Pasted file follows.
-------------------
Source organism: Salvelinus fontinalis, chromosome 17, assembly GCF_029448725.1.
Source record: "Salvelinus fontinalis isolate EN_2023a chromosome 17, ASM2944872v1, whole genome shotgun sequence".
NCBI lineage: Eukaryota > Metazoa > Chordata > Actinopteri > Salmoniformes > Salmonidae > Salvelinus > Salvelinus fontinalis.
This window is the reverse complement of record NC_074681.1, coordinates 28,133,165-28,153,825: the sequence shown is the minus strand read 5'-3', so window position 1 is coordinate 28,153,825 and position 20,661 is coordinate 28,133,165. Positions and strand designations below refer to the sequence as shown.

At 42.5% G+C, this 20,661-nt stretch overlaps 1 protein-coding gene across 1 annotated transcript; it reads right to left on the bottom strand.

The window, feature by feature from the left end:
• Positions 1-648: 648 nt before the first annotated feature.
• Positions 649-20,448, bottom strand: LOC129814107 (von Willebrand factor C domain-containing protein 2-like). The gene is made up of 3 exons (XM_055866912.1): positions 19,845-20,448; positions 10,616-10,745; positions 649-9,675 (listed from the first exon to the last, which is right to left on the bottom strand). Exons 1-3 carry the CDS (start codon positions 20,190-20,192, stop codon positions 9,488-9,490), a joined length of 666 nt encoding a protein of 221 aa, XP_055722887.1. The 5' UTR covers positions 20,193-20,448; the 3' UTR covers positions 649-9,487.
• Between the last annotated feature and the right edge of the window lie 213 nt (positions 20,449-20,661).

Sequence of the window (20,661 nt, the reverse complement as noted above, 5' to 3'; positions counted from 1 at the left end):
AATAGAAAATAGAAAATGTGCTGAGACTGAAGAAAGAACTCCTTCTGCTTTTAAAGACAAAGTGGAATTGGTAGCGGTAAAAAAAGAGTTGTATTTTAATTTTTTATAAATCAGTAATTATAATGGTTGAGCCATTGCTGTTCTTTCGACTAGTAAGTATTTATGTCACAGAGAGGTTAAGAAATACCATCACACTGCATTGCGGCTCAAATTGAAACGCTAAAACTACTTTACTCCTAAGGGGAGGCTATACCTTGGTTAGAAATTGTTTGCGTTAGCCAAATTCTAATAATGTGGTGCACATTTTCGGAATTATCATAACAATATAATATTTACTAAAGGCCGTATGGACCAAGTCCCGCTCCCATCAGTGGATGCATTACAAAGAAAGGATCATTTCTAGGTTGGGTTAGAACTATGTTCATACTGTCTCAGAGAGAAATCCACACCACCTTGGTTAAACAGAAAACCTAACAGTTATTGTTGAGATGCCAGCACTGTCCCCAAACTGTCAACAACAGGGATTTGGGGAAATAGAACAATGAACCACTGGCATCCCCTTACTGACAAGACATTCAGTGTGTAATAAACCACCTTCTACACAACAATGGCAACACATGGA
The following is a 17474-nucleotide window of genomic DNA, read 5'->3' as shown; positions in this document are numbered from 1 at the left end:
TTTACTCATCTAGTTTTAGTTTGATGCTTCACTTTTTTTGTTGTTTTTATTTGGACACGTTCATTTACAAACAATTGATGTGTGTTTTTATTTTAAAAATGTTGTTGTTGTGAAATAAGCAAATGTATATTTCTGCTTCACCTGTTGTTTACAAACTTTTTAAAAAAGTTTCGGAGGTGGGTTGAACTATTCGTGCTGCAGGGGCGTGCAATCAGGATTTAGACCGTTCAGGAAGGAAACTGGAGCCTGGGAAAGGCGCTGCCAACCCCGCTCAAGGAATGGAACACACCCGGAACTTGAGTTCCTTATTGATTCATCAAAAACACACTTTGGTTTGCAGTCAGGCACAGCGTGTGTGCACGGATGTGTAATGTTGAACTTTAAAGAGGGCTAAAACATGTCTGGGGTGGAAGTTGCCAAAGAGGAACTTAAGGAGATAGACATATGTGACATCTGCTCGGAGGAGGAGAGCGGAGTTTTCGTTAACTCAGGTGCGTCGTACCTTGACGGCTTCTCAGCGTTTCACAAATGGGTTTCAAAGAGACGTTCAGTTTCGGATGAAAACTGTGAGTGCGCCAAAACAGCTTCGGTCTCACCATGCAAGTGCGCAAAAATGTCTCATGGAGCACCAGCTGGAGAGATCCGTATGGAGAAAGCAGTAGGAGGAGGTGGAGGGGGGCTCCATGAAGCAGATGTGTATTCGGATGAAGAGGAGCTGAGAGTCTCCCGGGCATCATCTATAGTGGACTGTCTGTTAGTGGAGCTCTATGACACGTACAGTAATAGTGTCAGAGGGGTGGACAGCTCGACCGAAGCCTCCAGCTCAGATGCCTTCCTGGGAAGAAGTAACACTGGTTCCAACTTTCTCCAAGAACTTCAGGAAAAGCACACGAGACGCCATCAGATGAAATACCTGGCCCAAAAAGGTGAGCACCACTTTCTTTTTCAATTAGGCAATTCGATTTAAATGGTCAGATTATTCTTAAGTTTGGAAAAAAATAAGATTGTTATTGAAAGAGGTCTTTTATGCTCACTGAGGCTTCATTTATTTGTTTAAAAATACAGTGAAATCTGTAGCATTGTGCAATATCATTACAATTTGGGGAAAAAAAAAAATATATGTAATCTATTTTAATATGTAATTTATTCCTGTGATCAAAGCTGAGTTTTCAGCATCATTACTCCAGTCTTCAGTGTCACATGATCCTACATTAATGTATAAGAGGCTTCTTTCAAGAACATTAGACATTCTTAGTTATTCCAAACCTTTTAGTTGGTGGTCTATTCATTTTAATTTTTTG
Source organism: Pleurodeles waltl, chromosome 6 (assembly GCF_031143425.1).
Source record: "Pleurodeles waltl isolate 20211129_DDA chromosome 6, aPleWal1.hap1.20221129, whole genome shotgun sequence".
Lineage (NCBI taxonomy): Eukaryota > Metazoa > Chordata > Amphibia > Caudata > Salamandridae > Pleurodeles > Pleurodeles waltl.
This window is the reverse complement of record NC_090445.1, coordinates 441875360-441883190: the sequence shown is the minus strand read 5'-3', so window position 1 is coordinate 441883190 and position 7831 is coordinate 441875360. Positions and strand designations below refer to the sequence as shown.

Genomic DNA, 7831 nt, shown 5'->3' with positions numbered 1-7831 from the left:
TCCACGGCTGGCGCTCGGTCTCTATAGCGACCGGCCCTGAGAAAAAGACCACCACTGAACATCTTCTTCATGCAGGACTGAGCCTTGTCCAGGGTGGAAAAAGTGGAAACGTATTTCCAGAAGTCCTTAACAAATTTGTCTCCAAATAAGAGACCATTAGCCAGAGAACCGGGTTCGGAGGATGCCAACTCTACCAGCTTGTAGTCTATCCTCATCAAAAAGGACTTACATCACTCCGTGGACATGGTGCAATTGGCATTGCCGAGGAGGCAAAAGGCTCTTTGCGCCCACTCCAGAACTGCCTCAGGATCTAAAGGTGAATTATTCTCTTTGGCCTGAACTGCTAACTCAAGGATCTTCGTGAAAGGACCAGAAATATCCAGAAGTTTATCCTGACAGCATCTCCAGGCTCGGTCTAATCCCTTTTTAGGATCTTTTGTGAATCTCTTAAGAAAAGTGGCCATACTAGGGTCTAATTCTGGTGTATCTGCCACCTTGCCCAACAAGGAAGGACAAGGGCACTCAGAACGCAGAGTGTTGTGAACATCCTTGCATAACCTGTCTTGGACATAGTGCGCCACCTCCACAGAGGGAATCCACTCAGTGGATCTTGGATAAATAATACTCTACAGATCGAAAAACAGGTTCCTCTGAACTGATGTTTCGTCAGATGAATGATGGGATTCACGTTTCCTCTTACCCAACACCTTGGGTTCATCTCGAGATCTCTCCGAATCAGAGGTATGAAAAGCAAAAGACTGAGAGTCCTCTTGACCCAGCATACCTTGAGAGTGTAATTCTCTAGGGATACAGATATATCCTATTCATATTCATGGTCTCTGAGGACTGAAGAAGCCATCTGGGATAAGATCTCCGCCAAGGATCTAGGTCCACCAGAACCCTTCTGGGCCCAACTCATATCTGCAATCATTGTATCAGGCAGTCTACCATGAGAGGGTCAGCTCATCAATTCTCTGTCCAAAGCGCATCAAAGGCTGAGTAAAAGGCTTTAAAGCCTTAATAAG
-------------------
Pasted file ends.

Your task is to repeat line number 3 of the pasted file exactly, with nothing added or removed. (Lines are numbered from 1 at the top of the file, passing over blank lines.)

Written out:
NCBI lineage: Eukaryota > Metazoa > Chordata > Actinopteri > Salmoniformes > Salmonidae > Salvelinus > Salvelinus fontinalis.